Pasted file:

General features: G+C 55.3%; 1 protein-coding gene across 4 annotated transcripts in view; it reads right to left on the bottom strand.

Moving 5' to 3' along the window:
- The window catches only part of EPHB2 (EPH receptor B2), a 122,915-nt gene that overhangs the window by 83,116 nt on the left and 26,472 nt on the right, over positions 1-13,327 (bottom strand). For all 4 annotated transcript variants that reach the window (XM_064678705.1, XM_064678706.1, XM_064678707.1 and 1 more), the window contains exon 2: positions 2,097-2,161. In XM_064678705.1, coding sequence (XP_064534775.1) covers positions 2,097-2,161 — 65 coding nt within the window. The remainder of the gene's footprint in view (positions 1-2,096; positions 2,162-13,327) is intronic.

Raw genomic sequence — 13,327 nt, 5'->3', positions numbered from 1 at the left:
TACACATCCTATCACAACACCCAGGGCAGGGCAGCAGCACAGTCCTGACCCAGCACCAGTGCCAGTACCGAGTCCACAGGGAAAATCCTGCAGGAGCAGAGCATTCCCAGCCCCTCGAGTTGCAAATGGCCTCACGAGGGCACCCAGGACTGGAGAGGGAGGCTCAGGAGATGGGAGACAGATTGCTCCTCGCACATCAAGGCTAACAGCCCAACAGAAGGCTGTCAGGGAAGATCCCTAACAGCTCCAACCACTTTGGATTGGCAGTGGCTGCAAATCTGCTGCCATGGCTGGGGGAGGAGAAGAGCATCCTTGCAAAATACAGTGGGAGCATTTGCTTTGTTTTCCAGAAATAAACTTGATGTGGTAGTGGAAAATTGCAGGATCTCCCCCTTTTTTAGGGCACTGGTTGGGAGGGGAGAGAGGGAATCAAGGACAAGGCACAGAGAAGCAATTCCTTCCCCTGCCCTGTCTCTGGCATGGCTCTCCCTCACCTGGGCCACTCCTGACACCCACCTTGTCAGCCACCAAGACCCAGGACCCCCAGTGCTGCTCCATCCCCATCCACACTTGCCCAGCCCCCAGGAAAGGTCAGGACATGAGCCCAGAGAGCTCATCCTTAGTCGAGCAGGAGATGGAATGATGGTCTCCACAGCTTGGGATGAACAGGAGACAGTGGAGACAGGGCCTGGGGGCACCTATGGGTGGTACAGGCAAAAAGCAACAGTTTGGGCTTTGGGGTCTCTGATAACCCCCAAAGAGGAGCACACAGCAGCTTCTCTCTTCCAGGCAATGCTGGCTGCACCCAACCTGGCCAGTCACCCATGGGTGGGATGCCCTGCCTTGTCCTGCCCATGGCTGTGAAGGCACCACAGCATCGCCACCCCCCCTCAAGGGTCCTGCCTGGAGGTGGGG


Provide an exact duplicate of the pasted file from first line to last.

General features: G+C 55.3%; 1 protein-coding gene across 4 annotated transcripts in view; it reads right to left on the bottom strand.

Moving 5' to 3' along the window:
- The window catches only part of EPHB2 (EPH receptor B2), a 122,915-nt gene that overhangs the window by 83,116 nt on the left and 26,472 nt on the right, over positions 1-13,327 (bottom strand). For all 4 annotated transcript variants that reach the window (XM_064678705.1, XM_064678706.1, XM_064678707.1 and 1 more), the window contains exon 2: positions 2,097-2,161. In XM_064678705.1, coding sequence (XP_064534775.1) covers positions 2,097-2,161 — 65 coding nt within the window. The remainder of the gene's footprint in view (positions 1-2,096; positions 2,162-13,327) is intronic.

Raw genomic sequence — 13,327 nt, 5'->3', positions numbered from 1 at the left:
TACACATCCTATCACAACACCCAGGGCAGGGCAGCAGCACAGTCCTGACCCAGCACCAGTGCCAGTACCGAGTCCACAGGGAAAATCCTGCAGGAGCAGAGCATTCCCAGCCCCTCGAGTTGCAAATGGCCTCACGAGGGCACCCAGGACTGGAGAGGGAGGCTCAGGAGATGGGAGACAGATTGCTCCTCGCACATCAAGGCTAACAGCCCAACAGAAGGCTGTCAGGGAAGATCCCTAACAGCTCCAACCACTTTGGATTGGCAGTGGCTGCAAATCTGCTGCCATGGCTGGGGGAGGAGAAGAGCATCCTTGCAAAATACAGTGGGAGCATTTGCTTTGTTTTCCAGAAATAAACTTGATGTGGTAGTGGAAAATTGCAGGATCTCCCCCTTTTTTAGGGCACTGGTTGGGAGGGGAGAGAGGGAATCAAGGACAAGGCACAGAGAAGCAATTCCTTCCCCTGCCCTGTCTCTGGCATGGCTCTCCCTCACCTGGGCCACTCCTGACACCCACCTTGTCAGCCACCAAGACCCAGGACCCCCAGTGCTGCTCCATCCCCATCCACACTTGCCCAGCCCCCAGGAAAGGTCAGGACATGAGCCCAGAGAGCTCATCCTTAGTCGAGCAGGAGATGGAATGATGGTCTCCACAGCTTGGGATGAACAGGAGACAGTGGAGACAGGGCCTGGGGGCACCTATGGGTGGTACAGGCAAAAAGCAACAGTTTGGGCTTTGGGGTCTCTGATAACCCCCAAAGAGGAGCACACAGCAGCTTCTCTCTTCCAGGCAATGCTGGCTGCACCCAACCTGGCCAGTCACCCATGGGTGGGATGCCCTGCCTTGTCCTGCCCATGGCTGTGAAGGCACCACAGCATCGCCACCCCCCCTCAAGGGTCCTGCCTGGAGGTGGGG